Locked behind the Iron Curtain, a young boy grows up bewitched by his French grandmother’s memories of Paris before the Great War. On her balcony overlooking the Siberian steppes, Charlotte Lemonnier fires her grandson’s imagination with tales of the great flood in 1910, of Proust playing tennis in Neuilly and the President dying in the arms of his mistress, of avenues lined with chestnut trees and elegant cafes.
Charlotte’s vision of a paradise lost, though, is overlaid by her subsequent experience. As her grandson grows older, he learns how this remarkable woman survived the Russian revolution’s aftermath, Stalin’s purges and the horrors of the Second World War, gaining from her a portrait of the country drawn with an outsider’s eye. Yet for all the monstrosities of his native land, he realises he is proud to be Russian. Torn between two cultures, as an adolescent he turns his back on all things French. Then in his twenties he abandons the Soviet Union and eventually reaches Paris – where a startling revelation awaits him.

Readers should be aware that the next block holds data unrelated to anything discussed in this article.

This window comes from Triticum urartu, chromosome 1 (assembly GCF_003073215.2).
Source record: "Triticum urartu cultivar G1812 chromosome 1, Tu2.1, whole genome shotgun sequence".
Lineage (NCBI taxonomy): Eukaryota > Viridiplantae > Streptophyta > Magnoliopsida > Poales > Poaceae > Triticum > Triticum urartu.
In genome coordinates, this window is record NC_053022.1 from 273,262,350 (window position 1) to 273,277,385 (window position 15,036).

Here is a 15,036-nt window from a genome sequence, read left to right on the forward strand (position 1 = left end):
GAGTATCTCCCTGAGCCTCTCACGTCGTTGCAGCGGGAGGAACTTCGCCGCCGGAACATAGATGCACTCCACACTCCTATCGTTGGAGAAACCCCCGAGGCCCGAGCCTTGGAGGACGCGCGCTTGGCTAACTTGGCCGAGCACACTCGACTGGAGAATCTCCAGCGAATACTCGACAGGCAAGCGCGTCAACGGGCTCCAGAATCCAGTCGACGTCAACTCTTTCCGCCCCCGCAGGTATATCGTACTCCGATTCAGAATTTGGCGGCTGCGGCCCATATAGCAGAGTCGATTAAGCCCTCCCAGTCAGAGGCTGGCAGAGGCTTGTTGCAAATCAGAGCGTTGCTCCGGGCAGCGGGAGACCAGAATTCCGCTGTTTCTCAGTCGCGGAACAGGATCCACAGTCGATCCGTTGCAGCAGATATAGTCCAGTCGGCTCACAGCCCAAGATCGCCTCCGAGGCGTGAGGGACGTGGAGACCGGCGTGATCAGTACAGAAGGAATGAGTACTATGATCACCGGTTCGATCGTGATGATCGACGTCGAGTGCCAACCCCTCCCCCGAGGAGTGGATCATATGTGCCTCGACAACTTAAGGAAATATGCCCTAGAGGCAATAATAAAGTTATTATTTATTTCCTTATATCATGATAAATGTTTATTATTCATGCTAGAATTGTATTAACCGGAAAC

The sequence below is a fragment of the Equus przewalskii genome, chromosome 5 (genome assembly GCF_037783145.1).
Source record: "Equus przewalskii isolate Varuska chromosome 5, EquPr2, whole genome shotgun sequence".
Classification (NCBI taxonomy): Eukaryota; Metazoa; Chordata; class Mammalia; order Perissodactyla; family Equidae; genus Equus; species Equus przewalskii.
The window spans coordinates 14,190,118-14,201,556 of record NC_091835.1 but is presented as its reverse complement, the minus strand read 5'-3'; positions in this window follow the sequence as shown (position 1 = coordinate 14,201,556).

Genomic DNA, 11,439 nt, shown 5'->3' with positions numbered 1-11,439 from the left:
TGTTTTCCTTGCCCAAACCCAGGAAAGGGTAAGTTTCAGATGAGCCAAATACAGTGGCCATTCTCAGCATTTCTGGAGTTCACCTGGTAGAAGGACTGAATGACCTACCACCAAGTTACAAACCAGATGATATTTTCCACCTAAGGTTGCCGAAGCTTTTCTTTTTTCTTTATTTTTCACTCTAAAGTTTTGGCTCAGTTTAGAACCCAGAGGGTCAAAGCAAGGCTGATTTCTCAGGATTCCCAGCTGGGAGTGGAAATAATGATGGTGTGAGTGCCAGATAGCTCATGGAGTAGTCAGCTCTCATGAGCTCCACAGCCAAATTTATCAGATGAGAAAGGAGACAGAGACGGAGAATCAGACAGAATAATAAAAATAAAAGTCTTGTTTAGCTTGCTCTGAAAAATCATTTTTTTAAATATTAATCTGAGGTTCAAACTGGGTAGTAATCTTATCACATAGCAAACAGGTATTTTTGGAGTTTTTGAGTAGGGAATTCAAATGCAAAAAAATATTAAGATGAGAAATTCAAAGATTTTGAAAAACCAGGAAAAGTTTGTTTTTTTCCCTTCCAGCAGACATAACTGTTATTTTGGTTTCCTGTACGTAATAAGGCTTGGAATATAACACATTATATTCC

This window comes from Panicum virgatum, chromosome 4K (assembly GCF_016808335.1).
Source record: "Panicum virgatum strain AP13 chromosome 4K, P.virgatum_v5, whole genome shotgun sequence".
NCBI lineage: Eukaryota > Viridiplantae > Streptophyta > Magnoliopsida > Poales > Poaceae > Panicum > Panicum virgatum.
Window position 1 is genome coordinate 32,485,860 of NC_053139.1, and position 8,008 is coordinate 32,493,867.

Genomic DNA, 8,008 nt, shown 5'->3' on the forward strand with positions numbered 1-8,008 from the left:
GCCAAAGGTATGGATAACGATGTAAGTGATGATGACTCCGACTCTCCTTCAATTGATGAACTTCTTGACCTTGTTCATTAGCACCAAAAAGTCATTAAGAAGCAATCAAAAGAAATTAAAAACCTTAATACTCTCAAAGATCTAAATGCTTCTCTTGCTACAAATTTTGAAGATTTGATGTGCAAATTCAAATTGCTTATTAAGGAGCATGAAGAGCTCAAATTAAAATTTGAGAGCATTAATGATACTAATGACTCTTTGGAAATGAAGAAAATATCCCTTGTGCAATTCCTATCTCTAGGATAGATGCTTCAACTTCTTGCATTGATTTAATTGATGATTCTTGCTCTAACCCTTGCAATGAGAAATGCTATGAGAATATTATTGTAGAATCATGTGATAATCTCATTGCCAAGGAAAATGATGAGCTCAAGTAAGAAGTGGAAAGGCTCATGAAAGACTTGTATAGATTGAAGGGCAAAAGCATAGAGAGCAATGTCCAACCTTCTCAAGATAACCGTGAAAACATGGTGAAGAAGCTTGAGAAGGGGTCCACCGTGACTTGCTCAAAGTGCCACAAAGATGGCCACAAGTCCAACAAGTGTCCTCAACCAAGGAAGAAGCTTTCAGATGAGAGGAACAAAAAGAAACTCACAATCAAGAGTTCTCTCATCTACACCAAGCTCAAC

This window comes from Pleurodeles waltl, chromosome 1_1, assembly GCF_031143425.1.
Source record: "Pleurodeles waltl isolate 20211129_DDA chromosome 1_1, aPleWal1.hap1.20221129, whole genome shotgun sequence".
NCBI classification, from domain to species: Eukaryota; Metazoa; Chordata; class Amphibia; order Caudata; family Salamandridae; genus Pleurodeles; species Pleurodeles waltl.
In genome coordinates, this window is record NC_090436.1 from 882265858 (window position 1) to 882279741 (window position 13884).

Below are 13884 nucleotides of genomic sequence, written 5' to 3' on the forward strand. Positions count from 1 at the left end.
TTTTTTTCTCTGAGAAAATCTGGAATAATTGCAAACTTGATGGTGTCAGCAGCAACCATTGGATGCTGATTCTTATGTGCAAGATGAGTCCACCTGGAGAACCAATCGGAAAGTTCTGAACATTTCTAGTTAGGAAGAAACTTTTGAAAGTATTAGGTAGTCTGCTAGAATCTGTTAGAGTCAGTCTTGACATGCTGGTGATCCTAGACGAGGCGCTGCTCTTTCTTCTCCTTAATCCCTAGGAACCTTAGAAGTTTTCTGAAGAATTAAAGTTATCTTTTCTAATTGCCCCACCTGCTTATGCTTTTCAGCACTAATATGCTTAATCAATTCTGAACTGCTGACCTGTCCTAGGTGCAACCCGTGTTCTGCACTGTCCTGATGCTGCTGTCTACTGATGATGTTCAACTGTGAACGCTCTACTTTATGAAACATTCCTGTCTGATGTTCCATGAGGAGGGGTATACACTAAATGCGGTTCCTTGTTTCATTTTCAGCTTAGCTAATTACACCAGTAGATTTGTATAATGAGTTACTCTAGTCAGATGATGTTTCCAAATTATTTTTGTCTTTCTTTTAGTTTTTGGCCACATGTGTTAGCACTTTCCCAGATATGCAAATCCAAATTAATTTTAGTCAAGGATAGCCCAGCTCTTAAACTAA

This luminous, haunting novel traces a sentimental and intellectual journey that embraces the dramatic history of this century.